We love following Jeni Britton Bauer, Columbus’ own ice cream queen, on Instagram. Whether she’s taking us across the country to a new scoop shop opening or she’s at home in her kitchen cooking dinner, Jeni’s live updates are always a fun glimpse into the life of a busy entrepreneur and fellow food lover. 

Here, she prepped her potato salad using our cutting board—and shared the mouthwatering recipe. Thanks, Jeni!

We heart @watershedkitchenandbar.We’re thrilled to have made the tables for such a killer space, and we’re awed by the food and drink being served on them nightly. Here, Chef Jack took us behind the scenes for a glimpse of Heaven in the making—his Brussels in progress on a Re:work board. The best part? He shared the recipe. You’re welcome.

 

Fried Brussels sprouts with black pepper honey, lemon and mint.

 

  • 5oz Brussels sprouts, cut into quarters
  • 1oz black pepper honey or regular honey
  • Juice from one lemon
  • Two mint leaves, chopped
  • Salt
  • Vegetable oil
  1. In a large pan, heat small amount of vegetable oil over high heat. Add the Brussels sprouts and caramelize on all side until golden brown.
  2. Remove the Brussels sprouts from the pan and place in a small mixing bowl. Strain as much oil off as possible.
  3. Toss the Brussels with the honey and lemon juice. Add a small pinch of salt to season.
  4. Place Brussels sprouts in a serving bowl and top with the chopped mint. If you used regular honey, grind fresh black pepper on top of the sprouts and enjoy!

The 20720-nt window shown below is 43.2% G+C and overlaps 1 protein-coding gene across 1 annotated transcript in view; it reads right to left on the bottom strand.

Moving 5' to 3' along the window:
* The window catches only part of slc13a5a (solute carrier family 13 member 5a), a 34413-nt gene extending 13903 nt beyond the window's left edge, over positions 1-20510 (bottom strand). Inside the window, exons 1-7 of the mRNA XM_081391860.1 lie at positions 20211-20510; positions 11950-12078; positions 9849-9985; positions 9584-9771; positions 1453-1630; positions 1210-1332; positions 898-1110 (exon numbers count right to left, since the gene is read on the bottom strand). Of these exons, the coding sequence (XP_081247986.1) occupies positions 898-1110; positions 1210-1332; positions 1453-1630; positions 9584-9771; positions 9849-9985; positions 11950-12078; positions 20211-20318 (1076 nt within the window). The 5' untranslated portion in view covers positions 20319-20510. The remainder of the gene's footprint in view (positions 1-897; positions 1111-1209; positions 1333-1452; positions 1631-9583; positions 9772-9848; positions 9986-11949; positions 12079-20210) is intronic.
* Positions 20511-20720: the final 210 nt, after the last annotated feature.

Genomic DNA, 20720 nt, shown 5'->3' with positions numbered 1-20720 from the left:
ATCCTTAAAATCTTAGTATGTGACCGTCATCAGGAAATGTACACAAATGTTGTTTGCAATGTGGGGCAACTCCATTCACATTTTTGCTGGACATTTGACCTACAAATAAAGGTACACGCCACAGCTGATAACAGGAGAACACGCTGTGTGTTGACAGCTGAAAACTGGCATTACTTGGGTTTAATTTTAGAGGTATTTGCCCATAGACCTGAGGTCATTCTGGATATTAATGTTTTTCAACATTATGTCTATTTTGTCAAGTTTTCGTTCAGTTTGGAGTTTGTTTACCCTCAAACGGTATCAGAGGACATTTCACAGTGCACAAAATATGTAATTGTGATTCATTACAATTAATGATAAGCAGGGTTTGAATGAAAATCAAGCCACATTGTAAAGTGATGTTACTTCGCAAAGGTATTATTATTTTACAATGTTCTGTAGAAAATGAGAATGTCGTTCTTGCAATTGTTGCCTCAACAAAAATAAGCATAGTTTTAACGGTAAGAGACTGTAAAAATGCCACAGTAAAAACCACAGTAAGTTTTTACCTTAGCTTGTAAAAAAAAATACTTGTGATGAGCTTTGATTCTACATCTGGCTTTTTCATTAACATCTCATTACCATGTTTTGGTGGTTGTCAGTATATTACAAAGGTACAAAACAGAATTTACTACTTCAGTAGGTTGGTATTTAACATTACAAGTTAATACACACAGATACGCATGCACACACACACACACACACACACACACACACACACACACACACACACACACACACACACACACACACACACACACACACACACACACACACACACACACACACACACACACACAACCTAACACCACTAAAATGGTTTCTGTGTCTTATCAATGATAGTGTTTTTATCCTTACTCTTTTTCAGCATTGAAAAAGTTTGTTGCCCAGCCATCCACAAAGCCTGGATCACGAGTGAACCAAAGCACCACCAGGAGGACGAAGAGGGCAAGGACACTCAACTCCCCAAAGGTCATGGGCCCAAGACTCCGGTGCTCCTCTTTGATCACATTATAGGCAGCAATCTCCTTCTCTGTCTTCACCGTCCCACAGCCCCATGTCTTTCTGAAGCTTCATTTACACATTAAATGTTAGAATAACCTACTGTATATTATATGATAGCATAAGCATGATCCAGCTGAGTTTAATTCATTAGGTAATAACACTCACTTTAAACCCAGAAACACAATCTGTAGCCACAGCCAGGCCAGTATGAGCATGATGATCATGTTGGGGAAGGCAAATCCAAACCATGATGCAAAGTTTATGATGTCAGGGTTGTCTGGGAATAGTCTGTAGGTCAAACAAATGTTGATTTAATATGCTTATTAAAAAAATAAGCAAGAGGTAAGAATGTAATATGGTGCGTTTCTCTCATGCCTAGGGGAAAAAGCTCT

Charcuterie boards are a thing of beauty, and no one does it better than @northcountrycharcuterie.We turn out their branded cutting boards and displays, which they then fill with delicious cured meats and dispatch around town. (You’ve likely seen them at farmers markets, grocers and eateries.) So we asked James, North Country’s charcuterie chef, to style one of our boards—and offer a few tips on creating that perfect party-ready spread:

 

  1. Slice your meats thin. Charcuterie has a strong and rich flavor thanks to the curing and drying process, so a little goes a long way. Large chunks will overwhelm your palette.
  2. Fan the meat. You can see James demonstrating this in the video. Keep your different charcuteries together, but fan each out so it’s easy for your guests to snag a slice.
  3. Create contrast, both with texture and color. James accomplishes this with accoutrements,including pickled mustard seeds, Sweety Drop peppers and pickled ginger carrots. Pickled products help to cut the fat in the meats.